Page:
Figures for first quarter earnings suggest streaming video service Netflix is continuing to go from strength to strength. According to the company, profits in the quarter ending March 31 jumped a whopping 88 percent, coming in at $60.2m – that’s $1.11 a share (up from $32.3m 12 months earlier; 59 cents a share).
Netflix also reported revenue at a healthy $719m, up an impressive 46 percent. The California-based company said it added 3.3m US subscribers in the first quarter, as well as 290,000 new Canadian subscribers (making a total of 800,000 there). This makes a worldwide total of 23.6m subscribers.
At 22.8m US subscribers, Netflix is now equal to Comcast, the country’s biggest cable company. Netflix had been expected to pass Comcast with this latest set of figures.
In a letter to shareholders on Monday, CEO Reed Hastings and CFO David Wells put the rapid growth down to “increased spending on an ever-broader selection of TV shows and movies, our constantly improving personalization technology, and the Netflix brand.”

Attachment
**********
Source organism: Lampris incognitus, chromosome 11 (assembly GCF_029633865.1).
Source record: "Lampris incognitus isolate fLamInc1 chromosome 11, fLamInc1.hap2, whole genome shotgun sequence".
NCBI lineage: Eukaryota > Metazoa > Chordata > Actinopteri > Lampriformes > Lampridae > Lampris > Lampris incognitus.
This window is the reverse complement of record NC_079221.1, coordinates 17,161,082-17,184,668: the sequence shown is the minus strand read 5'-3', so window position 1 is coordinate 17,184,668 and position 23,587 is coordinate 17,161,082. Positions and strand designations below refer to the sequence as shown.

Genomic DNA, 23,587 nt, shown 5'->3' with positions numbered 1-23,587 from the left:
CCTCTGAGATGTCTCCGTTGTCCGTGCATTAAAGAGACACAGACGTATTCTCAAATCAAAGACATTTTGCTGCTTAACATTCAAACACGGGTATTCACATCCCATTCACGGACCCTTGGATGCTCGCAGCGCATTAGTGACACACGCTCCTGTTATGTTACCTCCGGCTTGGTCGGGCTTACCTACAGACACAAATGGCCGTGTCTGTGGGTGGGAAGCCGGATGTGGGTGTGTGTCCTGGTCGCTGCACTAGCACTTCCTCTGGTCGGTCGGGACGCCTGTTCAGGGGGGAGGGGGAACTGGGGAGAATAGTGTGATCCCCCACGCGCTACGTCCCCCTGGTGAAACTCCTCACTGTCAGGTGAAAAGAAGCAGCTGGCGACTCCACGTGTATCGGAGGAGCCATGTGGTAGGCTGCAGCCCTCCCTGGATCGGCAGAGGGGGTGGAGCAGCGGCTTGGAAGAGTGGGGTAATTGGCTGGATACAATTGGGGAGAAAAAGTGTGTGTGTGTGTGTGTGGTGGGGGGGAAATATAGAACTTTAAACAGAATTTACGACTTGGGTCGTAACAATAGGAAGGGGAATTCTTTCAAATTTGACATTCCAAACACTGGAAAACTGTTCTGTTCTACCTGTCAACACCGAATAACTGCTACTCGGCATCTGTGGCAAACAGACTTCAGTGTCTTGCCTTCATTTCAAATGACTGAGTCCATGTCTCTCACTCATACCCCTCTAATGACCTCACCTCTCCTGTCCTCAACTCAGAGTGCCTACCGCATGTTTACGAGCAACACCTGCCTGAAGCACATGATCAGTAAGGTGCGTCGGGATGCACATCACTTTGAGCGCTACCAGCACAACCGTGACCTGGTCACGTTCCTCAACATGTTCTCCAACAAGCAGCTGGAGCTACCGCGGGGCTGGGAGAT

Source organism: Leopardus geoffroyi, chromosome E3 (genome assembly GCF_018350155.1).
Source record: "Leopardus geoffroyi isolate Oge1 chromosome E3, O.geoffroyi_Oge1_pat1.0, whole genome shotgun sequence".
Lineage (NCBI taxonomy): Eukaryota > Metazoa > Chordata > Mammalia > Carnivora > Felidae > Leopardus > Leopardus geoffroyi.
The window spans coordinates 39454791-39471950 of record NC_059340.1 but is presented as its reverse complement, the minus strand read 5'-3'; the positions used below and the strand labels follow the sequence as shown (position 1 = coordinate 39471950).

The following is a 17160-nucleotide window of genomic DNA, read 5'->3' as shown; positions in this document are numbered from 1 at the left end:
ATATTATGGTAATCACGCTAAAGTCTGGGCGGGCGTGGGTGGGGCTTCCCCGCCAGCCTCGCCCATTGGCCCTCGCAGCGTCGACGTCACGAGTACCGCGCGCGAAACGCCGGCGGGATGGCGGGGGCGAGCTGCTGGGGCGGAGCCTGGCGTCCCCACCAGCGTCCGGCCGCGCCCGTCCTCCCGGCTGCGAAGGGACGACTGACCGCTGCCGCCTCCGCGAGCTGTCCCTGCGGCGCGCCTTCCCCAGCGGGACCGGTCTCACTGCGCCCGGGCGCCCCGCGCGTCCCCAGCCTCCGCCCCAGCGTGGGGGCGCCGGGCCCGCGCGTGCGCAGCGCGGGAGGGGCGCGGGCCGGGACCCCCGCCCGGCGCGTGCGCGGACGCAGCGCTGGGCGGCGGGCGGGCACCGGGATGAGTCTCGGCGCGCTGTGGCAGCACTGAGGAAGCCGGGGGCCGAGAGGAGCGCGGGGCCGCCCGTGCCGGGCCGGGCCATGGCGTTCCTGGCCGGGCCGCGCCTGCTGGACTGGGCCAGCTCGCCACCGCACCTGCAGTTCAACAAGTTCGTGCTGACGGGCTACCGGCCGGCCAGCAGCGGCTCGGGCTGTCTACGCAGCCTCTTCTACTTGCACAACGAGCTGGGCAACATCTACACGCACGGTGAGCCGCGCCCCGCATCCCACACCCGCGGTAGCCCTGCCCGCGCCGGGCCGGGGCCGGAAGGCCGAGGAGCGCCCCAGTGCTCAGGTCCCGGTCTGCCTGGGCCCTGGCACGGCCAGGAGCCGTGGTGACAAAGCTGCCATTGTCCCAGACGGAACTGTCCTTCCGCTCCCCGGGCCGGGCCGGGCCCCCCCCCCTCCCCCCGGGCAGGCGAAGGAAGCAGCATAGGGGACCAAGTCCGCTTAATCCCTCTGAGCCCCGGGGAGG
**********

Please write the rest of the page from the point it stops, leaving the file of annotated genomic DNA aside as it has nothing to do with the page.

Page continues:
The company is looking to expand beyond North America by early 2012, possibly into the UK or Latin America. Also, in a big show of confidence, it recently made a move into original programming by licensing the exclusive rights to premiere Kevin Spacey’s House of Cards series in late 2012. This comes off the back of the original BBC House of Cards being a big hit on Netflix. If Spacey’s version also proves popular, expect to see more original content coming out of Netflix, something which would likely have traditional broadcasters quaking in their televisual boots.
There was, however, a slightly sour note to the end of the day’s proceedings for Netflix. Shares dropped 5 percent by the end of trading, with company profits for the current quarter estimated at less than what Wall Street has been hoping for. Netflix predicted they would have between 24m and 24.8m US subscribers by the end of the second quarter, with a net income in the region of $50m to $62m, and sales of between $762m and $778m.
Netflix, which launched more than 10 years ago as a DVD rental service, is now largely an Internet subscription service that for $7.99 allows subscribers to watch unlimited movies and TV shows streamed over the net.